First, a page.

The Wall Street Journal reported that police broke up a criminal network operating in 14 Chinese provinces last month, arresting 32 people and seizing 100 tons of gutter oil. Li Xiang, a prominent Chinese journalist known as “The Gutter Oil Reporter,” was stabbed to death just after the crackdown in what police term “mysterious” circumstances.
The 100 tons seized by authorities didn’t even put a dent in the industry.
It’s estimated that two million tons of thepotentially toxic mix are consumed by unwitting Chinese diners annually, and gutter oil probably accounts for at least one-tenth of all cooking oil used by restaurants. (The actual figure is presumed to be much higher, but isn’t actually known. Chinese officials admit privately that detecting gutter oil can be tricky.)
I was so disgusted I determined to eat only raw food the rest of the trip.
So, unsurprisingly, my colleagues took me out for a special treat that night: Chinese “hot pot,” a tradition where food is actually cooked in a pot of bubbling oil right at your table. It’s the Chinese answer to fondue, and I was utterly convinced that the sludge had been scraped off the streets and brought directly to my table.
My friends thought I was turning green over the blood tofu (literally squares of congealed blood) or the ox intestines. In truth I was just trying to hide my panic over consuming anything fried in their country. But I sucked it up – literally and figuratively — and while Soo fought down vomit I chucked back mouthful after mouthful of tasty but terrifying tidbits, which I assumed would presently kill me.
I survived, but I’m planning to get some shots as soon as I’m home. I don’t even care what shots. I just want my doctor to stick needles in me and tell me everything will be ok.
I may also need a hug.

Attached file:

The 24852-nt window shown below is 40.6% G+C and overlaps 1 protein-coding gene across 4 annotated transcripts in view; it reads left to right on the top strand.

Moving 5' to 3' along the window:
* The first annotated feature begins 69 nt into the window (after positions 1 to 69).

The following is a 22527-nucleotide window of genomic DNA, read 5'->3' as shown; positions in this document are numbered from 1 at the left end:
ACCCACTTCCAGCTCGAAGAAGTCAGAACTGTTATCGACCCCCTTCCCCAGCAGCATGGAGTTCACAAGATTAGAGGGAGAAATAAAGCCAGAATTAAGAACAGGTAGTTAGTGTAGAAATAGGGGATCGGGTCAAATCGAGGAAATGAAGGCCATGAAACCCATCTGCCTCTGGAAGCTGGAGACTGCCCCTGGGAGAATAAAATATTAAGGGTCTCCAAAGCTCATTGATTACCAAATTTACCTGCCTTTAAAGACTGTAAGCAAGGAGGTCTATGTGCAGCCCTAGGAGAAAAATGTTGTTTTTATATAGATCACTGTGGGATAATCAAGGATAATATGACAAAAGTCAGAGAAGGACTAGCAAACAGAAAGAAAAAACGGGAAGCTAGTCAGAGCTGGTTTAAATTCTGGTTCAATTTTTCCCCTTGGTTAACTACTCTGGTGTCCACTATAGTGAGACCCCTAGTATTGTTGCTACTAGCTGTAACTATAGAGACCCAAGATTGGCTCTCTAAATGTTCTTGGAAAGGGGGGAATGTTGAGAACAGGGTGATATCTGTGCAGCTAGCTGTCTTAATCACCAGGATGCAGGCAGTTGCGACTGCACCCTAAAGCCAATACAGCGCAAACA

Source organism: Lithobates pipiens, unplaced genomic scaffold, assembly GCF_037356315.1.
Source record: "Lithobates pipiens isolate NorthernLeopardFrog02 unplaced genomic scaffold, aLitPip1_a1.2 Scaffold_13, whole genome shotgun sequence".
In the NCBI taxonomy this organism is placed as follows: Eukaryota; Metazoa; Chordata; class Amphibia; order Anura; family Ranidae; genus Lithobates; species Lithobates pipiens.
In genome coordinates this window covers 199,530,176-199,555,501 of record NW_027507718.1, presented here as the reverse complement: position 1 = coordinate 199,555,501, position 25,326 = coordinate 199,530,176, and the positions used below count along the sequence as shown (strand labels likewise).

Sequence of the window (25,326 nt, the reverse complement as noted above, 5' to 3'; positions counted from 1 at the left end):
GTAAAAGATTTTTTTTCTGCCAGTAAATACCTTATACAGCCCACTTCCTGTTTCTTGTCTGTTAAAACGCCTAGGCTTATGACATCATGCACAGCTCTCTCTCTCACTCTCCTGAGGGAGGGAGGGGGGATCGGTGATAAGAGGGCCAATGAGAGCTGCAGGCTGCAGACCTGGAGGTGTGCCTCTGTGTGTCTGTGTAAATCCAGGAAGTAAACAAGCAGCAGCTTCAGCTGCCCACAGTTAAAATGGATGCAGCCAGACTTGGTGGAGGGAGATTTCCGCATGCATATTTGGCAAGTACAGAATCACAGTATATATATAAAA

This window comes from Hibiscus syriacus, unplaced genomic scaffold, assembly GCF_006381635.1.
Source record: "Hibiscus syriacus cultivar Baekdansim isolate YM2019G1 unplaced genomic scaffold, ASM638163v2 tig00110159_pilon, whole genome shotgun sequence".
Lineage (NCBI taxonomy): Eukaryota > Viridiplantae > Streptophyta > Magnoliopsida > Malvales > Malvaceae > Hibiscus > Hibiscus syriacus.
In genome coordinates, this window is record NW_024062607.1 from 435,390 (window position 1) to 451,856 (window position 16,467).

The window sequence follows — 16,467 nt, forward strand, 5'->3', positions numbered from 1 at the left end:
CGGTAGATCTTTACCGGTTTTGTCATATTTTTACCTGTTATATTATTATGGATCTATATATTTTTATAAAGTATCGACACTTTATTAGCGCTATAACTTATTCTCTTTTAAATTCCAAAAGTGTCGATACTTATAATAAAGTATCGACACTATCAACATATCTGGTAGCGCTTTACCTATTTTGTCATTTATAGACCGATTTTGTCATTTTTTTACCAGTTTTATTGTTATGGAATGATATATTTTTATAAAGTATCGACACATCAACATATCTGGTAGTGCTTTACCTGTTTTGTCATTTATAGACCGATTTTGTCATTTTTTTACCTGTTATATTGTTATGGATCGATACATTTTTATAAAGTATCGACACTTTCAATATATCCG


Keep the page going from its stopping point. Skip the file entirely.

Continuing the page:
This is really a tragedy. I’m a big fan of Chinese food, both the authentic stuff and what passes for it in America. But now it’s going to be difficult to eat the real stuff with gusto. The Chinese may well be the most industrious people on earth, but sometimes their very industriousness, when untempered by morality or decency, can be disastrous. The culture has been thus for a millennium, and is unlikely to change anytime soon, so best be careful what you eat.
I wish I could tell you that I was able to distract myself by going to see the Christmas lights around the magnificent city of Shanghai. But the Chinese don’t celebrate Christmas, not even a little. The Koreans, Thai and Japanese celebrate to varying degrees, most centering around commerce and catering to Western tourists, but not so China.
The New Year, or Spring Festival, is the most important holiday on the Chinese calendar, and the dates for it change each year (it started in February this year, and next year, the Year of the Dragon, begins January 23.)
Celebrations in mainland China last a week, during which friends and family travel great distances to be together, exchange gifts and hang jillions of brightly lit paper lanterns. It’s totally alien to our holiday celebrations, yet somehow familiar. And ever so much more fun than eating bugs and snakes.